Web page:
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The size, hunched shape, and slightly awkward walk were clues, but the fluffy ringed tail clinched it: a raccoon was purposely ambling across the street in our edge-of-town neighborhood.

Although I couldn’t see this one’s face, I know the raccoons’ iconic black mask above a perky nose is what makes them adorable. …which can get them in trouble by tempting imprudent human interactions.

All twenty-plus subspecies of raccoons are native to North America, but they have been introduced to parts of Europe and Japan -- some purposefully released after being brought into the regions as pets. (In addition to being unwise to keep raccoons as pets, in Oregon it is illegal to do so.)

The neighborhood raccoon I saw recently was out at dusk. Mainly nocturnal, raccoons feed primarily in the evening, usually hiding and resting during broad day. Like bears (to whom they were once believed to be related) and others, raccoons are classified as carnivores. But raccoons are behaviorally omnivores: about a third of their diet is plant material; more than half of the remaining two-thirds of overall raccoon diet is comprised of invertebrates, such as worms, insects, mollusks; the remainder of their diet is small vertebrates, such as amphibians, reptiles, and fish, and bird eggs.

In the wild, raccoons den in hollow logs and trees, and sometimes under and alongside rocks; around people, they’ve been known to den in buildings -- in corners of barns and in basements and attics, for examples.

Although they have good hearing, excellent sense of smell, and fair eyesight, their most important sense is that of touch: raccoon “hands” are extremely sensitive and agile. In fact, the English “raccoon” is derived from a Native American name that refers to the mammal’s habit of using its hands.

Raccoons handle their food at length, rather than just biting it, and it is said that raccoons “wash” their food before eating it. The common name for our animal in several other languages often include “washer”; even the scientific name for raccoon, Procyon lotor, is Latinized Greek and Latin for “before-dog” and “washer.”  However, it’s unclear why raccoons dip food in water or rub it in water. The hypothesis that raccoons have little saliva and need to moisten their food has recently been disproven. (Raccoon hands are more sensitive in water, and it’s possible they handle the food in water to feel it better. Perhaps food tastes better moistened. Or such behavior might just be habit.)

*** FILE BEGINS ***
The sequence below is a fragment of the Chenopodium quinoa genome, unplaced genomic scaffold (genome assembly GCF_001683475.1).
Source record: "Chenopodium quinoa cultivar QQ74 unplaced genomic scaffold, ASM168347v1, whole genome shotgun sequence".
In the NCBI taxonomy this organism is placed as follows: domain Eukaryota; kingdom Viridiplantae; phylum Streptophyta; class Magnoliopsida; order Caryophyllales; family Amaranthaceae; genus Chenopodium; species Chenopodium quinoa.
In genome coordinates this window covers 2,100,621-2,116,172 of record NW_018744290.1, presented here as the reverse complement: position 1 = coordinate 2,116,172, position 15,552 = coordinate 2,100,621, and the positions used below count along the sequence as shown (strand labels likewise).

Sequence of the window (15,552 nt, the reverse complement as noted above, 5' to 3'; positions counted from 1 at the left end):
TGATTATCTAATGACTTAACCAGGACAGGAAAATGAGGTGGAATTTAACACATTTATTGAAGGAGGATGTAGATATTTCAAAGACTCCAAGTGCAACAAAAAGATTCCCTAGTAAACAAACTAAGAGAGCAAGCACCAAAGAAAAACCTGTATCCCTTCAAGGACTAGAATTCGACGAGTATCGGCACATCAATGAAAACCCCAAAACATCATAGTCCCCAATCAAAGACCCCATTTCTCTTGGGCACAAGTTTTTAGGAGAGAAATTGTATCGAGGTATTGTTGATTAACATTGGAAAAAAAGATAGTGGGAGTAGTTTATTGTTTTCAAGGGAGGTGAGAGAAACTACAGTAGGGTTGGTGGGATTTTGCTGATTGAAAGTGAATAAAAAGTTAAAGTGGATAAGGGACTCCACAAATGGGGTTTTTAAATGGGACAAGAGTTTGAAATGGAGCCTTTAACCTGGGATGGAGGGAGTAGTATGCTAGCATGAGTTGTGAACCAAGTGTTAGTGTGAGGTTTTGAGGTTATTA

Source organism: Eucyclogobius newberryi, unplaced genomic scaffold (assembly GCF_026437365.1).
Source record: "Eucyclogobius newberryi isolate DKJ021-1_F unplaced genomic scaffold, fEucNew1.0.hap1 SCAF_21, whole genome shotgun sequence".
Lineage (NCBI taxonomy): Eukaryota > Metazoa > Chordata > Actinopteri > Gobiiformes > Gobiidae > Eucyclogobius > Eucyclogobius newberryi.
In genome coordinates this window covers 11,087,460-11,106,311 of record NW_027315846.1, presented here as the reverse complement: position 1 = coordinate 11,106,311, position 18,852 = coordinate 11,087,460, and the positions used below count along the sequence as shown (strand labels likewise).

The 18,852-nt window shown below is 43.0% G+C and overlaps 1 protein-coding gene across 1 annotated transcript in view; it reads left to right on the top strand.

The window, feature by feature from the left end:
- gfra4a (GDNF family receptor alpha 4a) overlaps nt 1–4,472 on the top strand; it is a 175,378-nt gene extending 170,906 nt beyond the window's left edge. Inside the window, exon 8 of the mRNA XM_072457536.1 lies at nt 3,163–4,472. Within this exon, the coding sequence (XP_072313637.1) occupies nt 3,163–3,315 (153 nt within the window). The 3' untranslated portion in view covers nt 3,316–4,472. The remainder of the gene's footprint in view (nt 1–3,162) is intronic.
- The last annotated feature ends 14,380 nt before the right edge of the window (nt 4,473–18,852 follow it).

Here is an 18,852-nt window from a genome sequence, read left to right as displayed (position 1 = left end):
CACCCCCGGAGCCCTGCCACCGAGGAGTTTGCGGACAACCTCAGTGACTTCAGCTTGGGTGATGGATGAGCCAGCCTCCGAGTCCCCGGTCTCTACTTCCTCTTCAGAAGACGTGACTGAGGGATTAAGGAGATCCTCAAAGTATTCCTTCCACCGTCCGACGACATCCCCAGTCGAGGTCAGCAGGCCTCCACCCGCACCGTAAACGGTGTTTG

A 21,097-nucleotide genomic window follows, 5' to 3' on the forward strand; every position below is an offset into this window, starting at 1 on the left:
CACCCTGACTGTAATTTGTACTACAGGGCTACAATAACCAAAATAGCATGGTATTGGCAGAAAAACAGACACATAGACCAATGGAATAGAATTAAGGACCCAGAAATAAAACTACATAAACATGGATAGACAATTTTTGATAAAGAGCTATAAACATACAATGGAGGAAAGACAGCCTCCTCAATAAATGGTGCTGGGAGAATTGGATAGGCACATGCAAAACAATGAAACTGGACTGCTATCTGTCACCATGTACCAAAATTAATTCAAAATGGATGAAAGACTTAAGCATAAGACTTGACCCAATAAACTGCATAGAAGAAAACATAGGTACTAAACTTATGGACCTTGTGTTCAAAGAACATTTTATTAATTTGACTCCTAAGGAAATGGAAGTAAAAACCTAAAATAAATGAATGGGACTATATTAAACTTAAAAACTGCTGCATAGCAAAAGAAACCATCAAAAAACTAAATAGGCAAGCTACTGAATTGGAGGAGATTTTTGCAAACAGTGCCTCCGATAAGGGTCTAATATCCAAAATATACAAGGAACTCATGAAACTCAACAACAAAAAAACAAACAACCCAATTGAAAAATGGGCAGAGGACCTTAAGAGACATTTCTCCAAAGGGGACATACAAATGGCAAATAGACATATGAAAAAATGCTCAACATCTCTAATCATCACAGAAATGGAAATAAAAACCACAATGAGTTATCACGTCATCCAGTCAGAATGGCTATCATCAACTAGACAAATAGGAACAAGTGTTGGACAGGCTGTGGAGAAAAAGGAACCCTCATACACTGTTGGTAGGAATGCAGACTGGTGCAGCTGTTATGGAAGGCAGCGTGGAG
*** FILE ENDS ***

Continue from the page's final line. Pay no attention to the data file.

Raccoons are very intelligent and highly adaptable, and they readily move in amongst humans in search of food or dens.

Years ago, my parents had neighbors on the central Oregon Coast who thought the parents and young raccoons that they watched eating their dog’s left-over food were cute. So they put out more dog food just for the raccoons. Apparently, that family had cousins. Lots of cousins. In short order the humans were feeding about two dozen raccoons and going through a 40 lb. bag of dry dog food a week. In addition, if the humans spent the day planting bulbs, the raccoons spent the night digging them up and eating them.

Eventually, the human family had to own up to their error and they cut the raccoon families off their rations. The raccoons finally dispersed, but not until they made their displeasure known by doing more damage to the yard and by digging at the corners of the house looking for more food.

Tearing up the yard and scratching the house are the least of the worries for people with raccoons. Raccoons can be major agricultural pests, raiding orchards, gardens, and cornfields. Raccoons can also stand up for themselves, and there are occasional reports of raccoons killing pet cats and dogs, and – rarely -- rushing at the pets’ owners. Raccoons carry rabies and a wide host of other germs and parasites, and their latrines can be hotbeds of disease.

The start of winter’s colder weather and sparser food can drive many wildlife to our yards and homes as they seek shelter and sustenance.

While I sincerely appreciate these remarkable animals, I was happy to note this one was heading for the woods away from our house.

For information on how to arrange a gift certificate of an exploration of our fascinating natural history, contact Marty at 541-267-4027, mgiles@wavecrestdiscoveries.com, or www.facebook.com/wavecrestdiscoveries. Questions and comments about local natural history are welcome. www.wavecrestdiscoveries.com

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